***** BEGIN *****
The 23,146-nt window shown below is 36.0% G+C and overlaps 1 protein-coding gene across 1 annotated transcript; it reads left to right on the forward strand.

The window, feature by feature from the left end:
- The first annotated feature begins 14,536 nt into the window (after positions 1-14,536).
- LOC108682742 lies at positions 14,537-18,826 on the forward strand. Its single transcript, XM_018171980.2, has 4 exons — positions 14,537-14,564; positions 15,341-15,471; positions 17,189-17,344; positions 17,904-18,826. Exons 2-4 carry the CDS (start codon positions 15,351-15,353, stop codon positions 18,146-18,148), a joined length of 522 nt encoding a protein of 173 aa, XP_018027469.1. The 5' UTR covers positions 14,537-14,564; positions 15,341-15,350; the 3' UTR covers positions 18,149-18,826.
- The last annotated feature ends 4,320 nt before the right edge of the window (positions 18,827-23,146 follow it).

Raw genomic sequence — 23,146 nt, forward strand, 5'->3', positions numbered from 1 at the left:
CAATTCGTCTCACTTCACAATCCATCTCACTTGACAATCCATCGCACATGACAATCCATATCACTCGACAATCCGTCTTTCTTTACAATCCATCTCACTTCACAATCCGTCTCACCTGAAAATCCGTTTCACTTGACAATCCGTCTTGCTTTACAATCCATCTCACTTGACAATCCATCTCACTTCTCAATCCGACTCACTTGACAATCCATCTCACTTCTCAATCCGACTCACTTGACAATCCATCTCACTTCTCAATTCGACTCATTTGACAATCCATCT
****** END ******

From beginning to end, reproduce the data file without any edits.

The 23,146-nt window shown below is 36.0% G+C and overlaps 1 protein-coding gene across 1 annotated transcript; it reads left to right on the forward strand.

The window, feature by feature from the left end:
- The first annotated feature begins 14,536 nt into the window (after positions 1-14,536).
- LOC108682742 lies at positions 14,537-18,826 on the forward strand. Its single transcript, XM_018171980.2, has 4 exons — positions 14,537-14,564; positions 15,341-15,471; positions 17,189-17,344; positions 17,904-18,826. Exons 2-4 carry the CDS (start codon positions 15,351-15,353, stop codon positions 18,146-18,148), a joined length of 522 nt encoding a protein of 173 aa, XP_018027469.1. The 5' UTR covers positions 14,537-14,564; positions 15,341-15,350; the 3' UTR covers positions 18,149-18,826.
- The last annotated feature ends 4,320 nt before the right edge of the window (positions 18,827-23,146 follow it).

Raw genomic sequence — 23,146 nt, forward strand, 5'->3', positions numbered from 1 at the left:
CAATTCGTCTCACTTCACAATCCATCTCACTTGACAATCCATCGCACATGACAATCCATATCACTCGACAATCCGTCTTTCTTTACAATCCATCTCACTTCACAATCCGTCTCACCTGAAAATCCGTTTCACTTGACAATCCGTCTTGCTTTACAATCCATCTCACTTGACAATCCATCTCACTTCTCAATCCGACTCACTTGACAATCCATCTCACTTCTCAATCCGACTCACTTGACAATCCATCTCACTTCTCAATTCGACTCATTTGACAATCCATCT